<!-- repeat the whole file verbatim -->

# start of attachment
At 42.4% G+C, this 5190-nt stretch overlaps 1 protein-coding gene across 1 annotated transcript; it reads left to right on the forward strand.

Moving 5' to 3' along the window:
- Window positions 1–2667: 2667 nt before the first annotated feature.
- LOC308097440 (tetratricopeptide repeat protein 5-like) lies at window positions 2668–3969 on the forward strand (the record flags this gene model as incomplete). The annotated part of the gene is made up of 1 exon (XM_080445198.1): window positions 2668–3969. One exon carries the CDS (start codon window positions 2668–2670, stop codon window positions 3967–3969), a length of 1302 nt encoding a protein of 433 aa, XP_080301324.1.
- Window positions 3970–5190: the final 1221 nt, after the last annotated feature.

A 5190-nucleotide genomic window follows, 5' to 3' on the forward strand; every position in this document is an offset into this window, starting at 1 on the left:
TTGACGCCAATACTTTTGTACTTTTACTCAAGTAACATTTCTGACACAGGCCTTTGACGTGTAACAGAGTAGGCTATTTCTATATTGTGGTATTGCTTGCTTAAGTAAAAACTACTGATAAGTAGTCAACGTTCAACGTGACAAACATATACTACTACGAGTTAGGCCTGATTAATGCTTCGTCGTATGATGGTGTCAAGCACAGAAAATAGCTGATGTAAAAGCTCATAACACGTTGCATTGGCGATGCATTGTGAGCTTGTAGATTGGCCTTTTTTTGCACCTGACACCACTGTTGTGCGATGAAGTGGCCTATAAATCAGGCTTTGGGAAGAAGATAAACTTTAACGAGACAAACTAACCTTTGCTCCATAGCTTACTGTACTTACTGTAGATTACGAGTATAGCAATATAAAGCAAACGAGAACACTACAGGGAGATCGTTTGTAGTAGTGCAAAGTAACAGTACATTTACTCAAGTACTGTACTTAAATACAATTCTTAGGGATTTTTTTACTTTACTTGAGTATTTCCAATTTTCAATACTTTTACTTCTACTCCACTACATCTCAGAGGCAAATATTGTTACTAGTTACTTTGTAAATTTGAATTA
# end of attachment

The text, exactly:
At 42.4% G+C, this 5190-nt stretch overlaps 1 protein-coding gene across 1 annotated transcript; it reads left to right on the forward strand.

Moving 5' to 3' along the window:
- Window positions 1–2667: 2667 nt before the first annotated feature.
- LOC308097440 (tetratricopeptide repeat protein 5-like) lies at window positions 2668–3969 on the forward strand (the record flags this gene model as incomplete). The annotated part of the gene is made up of 1 exon (XM_080445198.1): window positions 2668–3969. One exon carries the CDS (start codon window positions 2668–2670, stop codon window positions 3967–3969), a length of 1302 nt encoding a protein of 433 aa, XP_080301324.1.
- Window positions 3970–5190: the final 1221 nt, after the last annotated feature.

A 5190-nucleotide genomic window follows, 5' to 3' on the forward strand; every position in this document is an offset into this window, starting at 1 on the left:
TTGACGCCAATACTTTTGTACTTTTACTCAAGTAACATTTCTGACACAGGCCTTTGACGTGTAACAGAGTAGGCTATTTCTATATTGTGGTATTGCTTGCTTAAGTAAAAACTACTGATAAGTAGTCAACGTTCAACGTGACAAACATATACTACTACGAGTTAGGCCTGATTAATGCTTCGTCGTATGATGGTGTCAAGCACAGAAAATAGCTGATGTAAAAGCTCATAACACGTTGCATTGGCGATGCATTGTGAGCTTGTAGATTGGCCTTTTTTTGCACCTGACACCACTGTTGTGCGATGAAGTGGCCTATAAATCAGGCTTTGGGAAGAAGATAAACTTTAACGAGACAAACTAACCTTTGCTCCATAGCTTACTGTACTTACTGTAGATTACGAGTATAGCAATATAAAGCAAACGAGAACACTACAGGGAGATCGTTTGTAGTAGTGCAAAGTAACAGTACATTTACTCAAGTACTGTACTTAAATACAATTCTTAGGGATTTTTTTACTTTACTTGAGTATTTCCAATTTTCAATACTTTTACTTCTACTCCACTACATCTCAGAGGCAAATATTGTTACTAGTTACTTTGTAAATTTGAATTA